Misty Copeland on Why She Doesn't Identify as Biracial: 'I Am Viewed as a Black Woman'

Misty Copeland on Why She Doesn't Identify as Biracial: 'I Am Viewed as a Black Woman'

The history-making ballerina on changing the game.

Published October 15, 2015

Misty Copeland and director Nelson George recently talked about their new documentary, A Ballerina's Tale, which chronicles Copeland's awe-inspiring rise to becoming the first Black principal dancer at the American Ballet Theater. The film is not only a portrait of one of the most exciting artists of our generation, but a look at how difficult it still is for people of color to gain entry into some parts of American life.

Asked why it was important for him to tell Copeland's story, George's answer is simple: "Black artists aren't documented very well," he says.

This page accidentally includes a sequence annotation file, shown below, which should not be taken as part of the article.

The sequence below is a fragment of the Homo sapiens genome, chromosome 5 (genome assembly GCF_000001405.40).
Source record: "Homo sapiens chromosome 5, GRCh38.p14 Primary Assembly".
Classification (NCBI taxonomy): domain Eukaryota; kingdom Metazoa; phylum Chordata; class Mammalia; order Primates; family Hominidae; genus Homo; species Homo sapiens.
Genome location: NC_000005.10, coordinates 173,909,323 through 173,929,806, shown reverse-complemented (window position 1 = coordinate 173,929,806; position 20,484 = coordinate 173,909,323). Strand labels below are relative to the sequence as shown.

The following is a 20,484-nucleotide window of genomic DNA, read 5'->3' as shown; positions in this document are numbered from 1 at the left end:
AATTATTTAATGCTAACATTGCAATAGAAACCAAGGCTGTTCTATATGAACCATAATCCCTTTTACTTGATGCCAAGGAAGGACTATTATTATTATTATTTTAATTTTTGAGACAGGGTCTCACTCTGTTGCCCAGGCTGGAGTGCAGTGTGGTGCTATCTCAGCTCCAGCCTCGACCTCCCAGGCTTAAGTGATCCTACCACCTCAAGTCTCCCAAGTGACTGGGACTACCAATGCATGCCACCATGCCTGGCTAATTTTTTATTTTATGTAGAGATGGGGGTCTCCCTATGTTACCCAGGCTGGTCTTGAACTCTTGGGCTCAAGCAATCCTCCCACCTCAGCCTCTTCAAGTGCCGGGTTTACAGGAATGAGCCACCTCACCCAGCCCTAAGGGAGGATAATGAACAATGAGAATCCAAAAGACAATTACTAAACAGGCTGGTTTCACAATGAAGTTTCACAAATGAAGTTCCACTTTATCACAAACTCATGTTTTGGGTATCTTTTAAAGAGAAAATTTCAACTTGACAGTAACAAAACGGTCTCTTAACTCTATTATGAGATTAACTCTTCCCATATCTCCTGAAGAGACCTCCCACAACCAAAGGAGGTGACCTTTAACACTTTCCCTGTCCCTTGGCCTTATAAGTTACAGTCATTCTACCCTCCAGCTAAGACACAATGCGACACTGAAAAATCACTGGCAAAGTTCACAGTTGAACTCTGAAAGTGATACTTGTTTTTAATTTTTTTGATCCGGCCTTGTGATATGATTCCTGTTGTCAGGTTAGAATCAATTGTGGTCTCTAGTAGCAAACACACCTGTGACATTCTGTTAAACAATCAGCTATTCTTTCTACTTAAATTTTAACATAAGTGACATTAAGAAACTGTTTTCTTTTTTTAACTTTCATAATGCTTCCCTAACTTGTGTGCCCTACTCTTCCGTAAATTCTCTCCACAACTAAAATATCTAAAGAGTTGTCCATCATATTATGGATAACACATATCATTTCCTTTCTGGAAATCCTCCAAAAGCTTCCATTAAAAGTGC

Copeland, meanwhile, got real about the backlash she's experienced from her own people because of her skin color. "I've gotten some flack from the African-American community...[people] say 'you're not really Black,' or 'you don't really have dark skin,'" she says. "I'm fully aware that it's harder to succeed in ballet as a darker-skinned woman, but it has to start somewhere." She adds that the racial discrimination in ballet — and the rest of the world — doesn't differentiate between dark-skinned and light-skinned. "I know that I'm viewed as a Black woman in society," she says.

Watch our full interview with Copeland and George below, and see A Ballerina's Tale in select theaters and on VOD now.

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(Photo: Andrew Burton/Getty Images)

Written by Evelyn Diaz

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